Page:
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House price growth slows after stamp duty rush: Halifax

House price growth slows after stamp duty rush: Halifax

House prices fell by 0.8 per cent between March and April, according to Halifax’s latest index, meaning this combined with February’s 1.5 per cent fall has effectively offset March’s 2.2 per cent gain.

Over the three months to April, prices were 9.2 per cent higher than in the same three months a year earlier and 1.5 per cent higher than in the preceding three months.

UK House pricesApril 2016 (seasonally adjusted)
Annual change+9.2%
Quarterly change+1.5%
Monthly change-0.8%
Average Price

£212,321

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The lender’s data and Bank of England statistics also showed a “dramatic” increase in home sales, from 116,930 in February to 165,480 in March; the highest monthly total since records began in April 2005.

Sales in the first three months of 2016 were almost a third more than in the same period last year, although much of both the monthly and annual increases are likely to be attributable to a rush to beat the new stamp duty tax rates for buy-to-let and second homes in April.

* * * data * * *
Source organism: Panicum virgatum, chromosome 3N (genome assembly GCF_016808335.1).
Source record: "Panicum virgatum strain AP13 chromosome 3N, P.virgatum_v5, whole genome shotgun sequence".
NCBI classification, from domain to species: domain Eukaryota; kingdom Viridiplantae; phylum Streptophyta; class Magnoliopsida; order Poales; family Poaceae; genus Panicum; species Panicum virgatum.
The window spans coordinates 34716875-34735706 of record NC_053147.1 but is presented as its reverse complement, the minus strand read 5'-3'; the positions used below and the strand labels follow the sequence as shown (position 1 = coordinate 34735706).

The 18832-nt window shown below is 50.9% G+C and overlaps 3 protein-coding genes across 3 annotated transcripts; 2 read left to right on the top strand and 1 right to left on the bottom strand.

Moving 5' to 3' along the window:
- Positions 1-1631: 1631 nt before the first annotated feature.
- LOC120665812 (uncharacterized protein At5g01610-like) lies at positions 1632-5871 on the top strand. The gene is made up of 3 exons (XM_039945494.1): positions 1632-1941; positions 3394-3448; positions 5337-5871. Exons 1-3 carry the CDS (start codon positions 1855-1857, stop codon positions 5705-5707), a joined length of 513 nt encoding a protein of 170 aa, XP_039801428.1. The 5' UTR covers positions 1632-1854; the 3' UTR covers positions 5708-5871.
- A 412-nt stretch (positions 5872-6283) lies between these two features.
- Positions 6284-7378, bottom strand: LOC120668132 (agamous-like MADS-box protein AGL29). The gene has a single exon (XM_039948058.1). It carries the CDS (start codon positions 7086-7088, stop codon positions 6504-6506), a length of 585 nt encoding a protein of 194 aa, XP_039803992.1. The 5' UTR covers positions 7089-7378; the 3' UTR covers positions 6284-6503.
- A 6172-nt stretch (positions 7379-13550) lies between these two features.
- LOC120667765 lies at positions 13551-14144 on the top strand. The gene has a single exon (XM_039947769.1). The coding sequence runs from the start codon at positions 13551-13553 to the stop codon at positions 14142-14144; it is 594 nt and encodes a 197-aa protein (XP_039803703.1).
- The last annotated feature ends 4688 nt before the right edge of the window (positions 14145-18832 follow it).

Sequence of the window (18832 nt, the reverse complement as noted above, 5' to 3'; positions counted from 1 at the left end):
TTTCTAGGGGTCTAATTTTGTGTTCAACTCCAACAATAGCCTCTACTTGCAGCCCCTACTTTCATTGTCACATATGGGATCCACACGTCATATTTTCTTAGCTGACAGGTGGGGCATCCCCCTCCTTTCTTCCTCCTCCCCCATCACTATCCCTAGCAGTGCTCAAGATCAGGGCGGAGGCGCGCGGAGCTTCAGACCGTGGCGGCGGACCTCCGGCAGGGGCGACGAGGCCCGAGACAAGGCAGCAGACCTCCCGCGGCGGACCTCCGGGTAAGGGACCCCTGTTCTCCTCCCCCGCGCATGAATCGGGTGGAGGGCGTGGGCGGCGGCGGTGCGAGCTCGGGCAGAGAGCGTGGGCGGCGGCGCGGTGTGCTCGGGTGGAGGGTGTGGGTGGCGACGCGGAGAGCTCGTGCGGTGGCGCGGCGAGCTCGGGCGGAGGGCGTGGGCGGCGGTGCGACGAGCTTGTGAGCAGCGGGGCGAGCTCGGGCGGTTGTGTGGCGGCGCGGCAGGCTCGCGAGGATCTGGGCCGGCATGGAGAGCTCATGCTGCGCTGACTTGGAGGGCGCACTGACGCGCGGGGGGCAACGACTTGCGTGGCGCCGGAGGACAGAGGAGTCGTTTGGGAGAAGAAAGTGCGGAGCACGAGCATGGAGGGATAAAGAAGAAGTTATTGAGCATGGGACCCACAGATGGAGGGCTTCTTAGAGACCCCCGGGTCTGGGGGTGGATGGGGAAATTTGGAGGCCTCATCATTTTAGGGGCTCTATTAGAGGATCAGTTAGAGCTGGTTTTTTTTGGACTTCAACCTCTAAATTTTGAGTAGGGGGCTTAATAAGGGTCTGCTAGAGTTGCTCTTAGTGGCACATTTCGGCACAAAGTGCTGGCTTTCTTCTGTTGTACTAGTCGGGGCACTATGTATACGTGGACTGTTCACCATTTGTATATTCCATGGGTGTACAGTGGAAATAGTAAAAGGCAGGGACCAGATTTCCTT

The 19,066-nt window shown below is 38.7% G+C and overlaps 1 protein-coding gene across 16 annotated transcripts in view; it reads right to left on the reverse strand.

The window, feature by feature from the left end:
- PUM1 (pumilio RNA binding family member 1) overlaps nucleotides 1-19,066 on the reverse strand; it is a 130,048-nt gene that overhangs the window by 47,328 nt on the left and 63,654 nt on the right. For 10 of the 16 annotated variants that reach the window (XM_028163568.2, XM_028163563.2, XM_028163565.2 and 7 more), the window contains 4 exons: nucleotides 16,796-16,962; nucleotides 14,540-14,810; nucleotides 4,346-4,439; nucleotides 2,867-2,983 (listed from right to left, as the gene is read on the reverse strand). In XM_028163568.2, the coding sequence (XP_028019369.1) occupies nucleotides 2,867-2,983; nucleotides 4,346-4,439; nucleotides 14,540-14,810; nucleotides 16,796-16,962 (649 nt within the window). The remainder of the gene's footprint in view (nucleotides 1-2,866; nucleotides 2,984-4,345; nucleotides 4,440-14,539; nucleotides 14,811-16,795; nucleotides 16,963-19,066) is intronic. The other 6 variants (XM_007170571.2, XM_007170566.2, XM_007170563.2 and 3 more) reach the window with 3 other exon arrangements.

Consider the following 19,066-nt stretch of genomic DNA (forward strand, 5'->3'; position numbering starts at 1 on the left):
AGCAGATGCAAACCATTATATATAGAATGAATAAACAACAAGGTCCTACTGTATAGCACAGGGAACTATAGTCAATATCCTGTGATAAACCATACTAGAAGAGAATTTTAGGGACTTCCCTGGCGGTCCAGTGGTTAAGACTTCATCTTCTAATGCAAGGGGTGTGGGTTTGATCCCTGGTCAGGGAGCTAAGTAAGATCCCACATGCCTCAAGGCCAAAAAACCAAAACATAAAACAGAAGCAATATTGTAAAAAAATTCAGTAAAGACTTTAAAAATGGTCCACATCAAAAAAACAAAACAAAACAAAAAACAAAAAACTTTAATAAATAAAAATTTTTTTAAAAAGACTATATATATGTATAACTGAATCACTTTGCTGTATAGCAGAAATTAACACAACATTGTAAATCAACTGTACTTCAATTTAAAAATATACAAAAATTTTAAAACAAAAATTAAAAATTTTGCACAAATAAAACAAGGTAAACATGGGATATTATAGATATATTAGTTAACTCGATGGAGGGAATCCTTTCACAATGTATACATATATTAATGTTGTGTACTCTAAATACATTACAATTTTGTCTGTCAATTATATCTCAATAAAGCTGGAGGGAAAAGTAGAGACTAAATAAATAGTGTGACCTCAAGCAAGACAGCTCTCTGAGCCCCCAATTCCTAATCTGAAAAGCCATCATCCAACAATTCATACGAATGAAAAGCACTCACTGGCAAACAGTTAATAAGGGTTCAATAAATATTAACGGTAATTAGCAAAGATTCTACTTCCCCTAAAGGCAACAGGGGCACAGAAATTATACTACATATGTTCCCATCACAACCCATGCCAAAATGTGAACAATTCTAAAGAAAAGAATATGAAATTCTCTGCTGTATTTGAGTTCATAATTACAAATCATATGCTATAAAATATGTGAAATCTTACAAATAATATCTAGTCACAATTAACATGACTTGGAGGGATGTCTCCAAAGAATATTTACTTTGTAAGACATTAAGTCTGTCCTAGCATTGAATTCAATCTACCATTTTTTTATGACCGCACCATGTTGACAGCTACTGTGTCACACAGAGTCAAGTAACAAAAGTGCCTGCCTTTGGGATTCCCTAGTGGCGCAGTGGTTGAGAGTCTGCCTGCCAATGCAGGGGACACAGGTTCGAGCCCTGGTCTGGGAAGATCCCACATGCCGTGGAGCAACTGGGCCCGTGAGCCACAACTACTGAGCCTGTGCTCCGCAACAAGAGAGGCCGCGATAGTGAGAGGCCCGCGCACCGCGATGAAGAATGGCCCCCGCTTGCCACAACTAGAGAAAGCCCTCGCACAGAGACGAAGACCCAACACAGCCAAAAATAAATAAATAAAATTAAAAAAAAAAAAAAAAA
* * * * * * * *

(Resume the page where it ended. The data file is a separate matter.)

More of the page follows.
Meanwhile, the volume of mortgage approvals for house purchases – a leading indicator of completed house sales – fell by 2.5 per cent between February and March, suggesting the number of new buyers seeking to complete ahead of the stamp-duty surcharge had already begun to ease.

Approvals, however, were still 15 per cent more than in March 2015, according to the Bank of England.

Royal Institution of Chartered Surveyors’ figures revealed supply remains historically low, as sales instructions ease.

New instructions by home sellers fell marginally in March following three consecutive monthly increases, while stock levels are nearly 20 per cent less than a year ago, at a near historical low.

Martin Ellis, housing economist of Halifax, said current market conditions remain very tight as the severe imbalance between supply and demand persists.

He said: “This situation, combined with low interest rates and rising employment and real earnings, should continue to push house prices up over the coming months.

“Weakening sentiment regarding house price prospects and a dip in consumer confidence, however, suggest that annual house price growth may ease.”

Mark Harris, chief executive of mortgage broker SPF Private Clients, said while house prices continue to climb year-on-year, it comes at a slower pace now that the flurry of activity from investors and second homebuyers to meet the stamp duty hike is out of the way.

He said: “With lenders having plenty of money to lend, they can either cut rates – which are already pretty low – or ease criteria so we expect to see plenty of the latter in coming weeks. For those looking to get a mortgage or remortgage, it is a good time to do it.”

peter.walker@ft.com